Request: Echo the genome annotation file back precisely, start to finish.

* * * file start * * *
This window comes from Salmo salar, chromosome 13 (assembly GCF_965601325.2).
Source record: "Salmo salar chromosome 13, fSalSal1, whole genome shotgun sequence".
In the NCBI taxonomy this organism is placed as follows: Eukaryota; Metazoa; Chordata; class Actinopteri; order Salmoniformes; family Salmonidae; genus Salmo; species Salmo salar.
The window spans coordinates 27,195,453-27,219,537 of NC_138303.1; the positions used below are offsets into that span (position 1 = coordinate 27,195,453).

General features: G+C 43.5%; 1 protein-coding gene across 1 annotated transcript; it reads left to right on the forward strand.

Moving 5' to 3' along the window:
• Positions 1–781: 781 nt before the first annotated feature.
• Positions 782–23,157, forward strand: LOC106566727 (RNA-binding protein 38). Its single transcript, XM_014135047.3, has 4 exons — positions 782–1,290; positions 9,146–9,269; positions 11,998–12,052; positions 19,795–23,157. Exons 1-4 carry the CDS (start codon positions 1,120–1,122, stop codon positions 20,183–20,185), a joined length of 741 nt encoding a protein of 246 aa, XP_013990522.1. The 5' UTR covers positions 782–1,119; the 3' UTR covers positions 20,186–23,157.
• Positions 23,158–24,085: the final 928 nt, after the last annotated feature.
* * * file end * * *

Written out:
This window comes from Salmo salar, chromosome 13 (assembly GCF_965601325.2).
Source record: "Salmo salar chromosome 13, fSalSal1, whole genome shotgun sequence".
In the NCBI taxonomy this organism is placed as follows: Eukaryota; Metazoa; Chordata; class Actinopteri; order Salmoniformes; family Salmonidae; genus Salmo; species Salmo salar.
The window spans coordinates 27,195,453-27,219,537 of NC_138303.1; the positions used below are offsets into that span (position 1 = coordinate 27,195,453).

General features: G+C 43.5%; 1 protein-coding gene across 1 annotated transcript; it reads left to right on the forward strand.

Moving 5' to 3' along the window:
• Positions 1–781: 781 nt before the first annotated feature.
• Positions 782–23,157, forward strand: LOC106566727 (RNA-binding protein 38). Its single transcript, XM_014135047.3, has 4 exons — positions 782–1,290; positions 9,146–9,269; positions 11,998–12,052; positions 19,795–23,157. Exons 1-4 carry the CDS (start codon positions 1,120–1,122, stop codon positions 20,183–20,185), a joined length of 741 nt encoding a protein of 246 aa, XP_013990522.1. The 5' UTR covers positions 782–1,119; the 3' UTR covers positions 20,186–23,157.
• Positions 23,158–24,085: the final 928 nt, after the last annotated feature.